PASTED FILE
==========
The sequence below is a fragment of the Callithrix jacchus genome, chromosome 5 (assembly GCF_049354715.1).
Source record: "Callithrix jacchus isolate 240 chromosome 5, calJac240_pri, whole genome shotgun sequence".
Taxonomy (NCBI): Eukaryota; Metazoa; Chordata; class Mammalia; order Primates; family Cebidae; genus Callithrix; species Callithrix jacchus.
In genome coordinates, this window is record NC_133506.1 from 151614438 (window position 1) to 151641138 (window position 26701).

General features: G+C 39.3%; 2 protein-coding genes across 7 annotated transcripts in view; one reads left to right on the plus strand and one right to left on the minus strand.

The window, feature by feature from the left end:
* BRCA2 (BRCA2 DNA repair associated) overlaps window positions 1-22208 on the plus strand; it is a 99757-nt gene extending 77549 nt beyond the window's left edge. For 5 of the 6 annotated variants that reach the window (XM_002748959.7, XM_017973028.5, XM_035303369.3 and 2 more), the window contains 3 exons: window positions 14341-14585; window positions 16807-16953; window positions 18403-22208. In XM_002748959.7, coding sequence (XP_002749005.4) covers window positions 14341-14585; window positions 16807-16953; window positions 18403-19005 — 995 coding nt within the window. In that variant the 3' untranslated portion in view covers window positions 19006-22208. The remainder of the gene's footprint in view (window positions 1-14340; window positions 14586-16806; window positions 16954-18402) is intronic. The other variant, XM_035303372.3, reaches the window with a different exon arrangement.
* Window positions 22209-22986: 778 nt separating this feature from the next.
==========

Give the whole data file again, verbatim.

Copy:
The sequence below is a fragment of the Callithrix jacchus genome, chromosome 5 (assembly GCF_049354715.1).
Source record: "Callithrix jacchus isolate 240 chromosome 5, calJac240_pri, whole genome shotgun sequence".
Taxonomy (NCBI): Eukaryota; Metazoa; Chordata; class Mammalia; order Primates; family Cebidae; genus Callithrix; species Callithrix jacchus.
In genome coordinates, this window is record NC_133506.1 from 151614438 (window position 1) to 151641138 (window position 26701).

General features: G+C 39.3%; 2 protein-coding genes across 7 annotated transcripts in view; one reads left to right on the plus strand and one right to left on the minus strand.

The window, feature by feature from the left end:
* BRCA2 (BRCA2 DNA repair associated) overlaps window positions 1-22208 on the plus strand; it is a 99757-nt gene extending 77549 nt beyond the window's left edge. For 5 of the 6 annotated variants that reach the window (XM_002748959.7, XM_017973028.5, XM_035303369.3 and 2 more), the window contains 3 exons: window positions 14341-14585; window positions 16807-16953; window positions 18403-22208. In XM_002748959.7, coding sequence (XP_002749005.4) covers window positions 14341-14585; window positions 16807-16953; window positions 18403-19005 — 995 coding nt within the window. In that variant the 3' untranslated portion in view covers window positions 19006-22208. The remainder of the gene's footprint in view (window positions 1-14340; window positions 14586-16806; window positions 16954-18402) is intronic. The other variant, XM_035303372.3, reaches the window with a different exon arrangement.
* Window positions 22209-22986: 778 nt separating this feature from the next.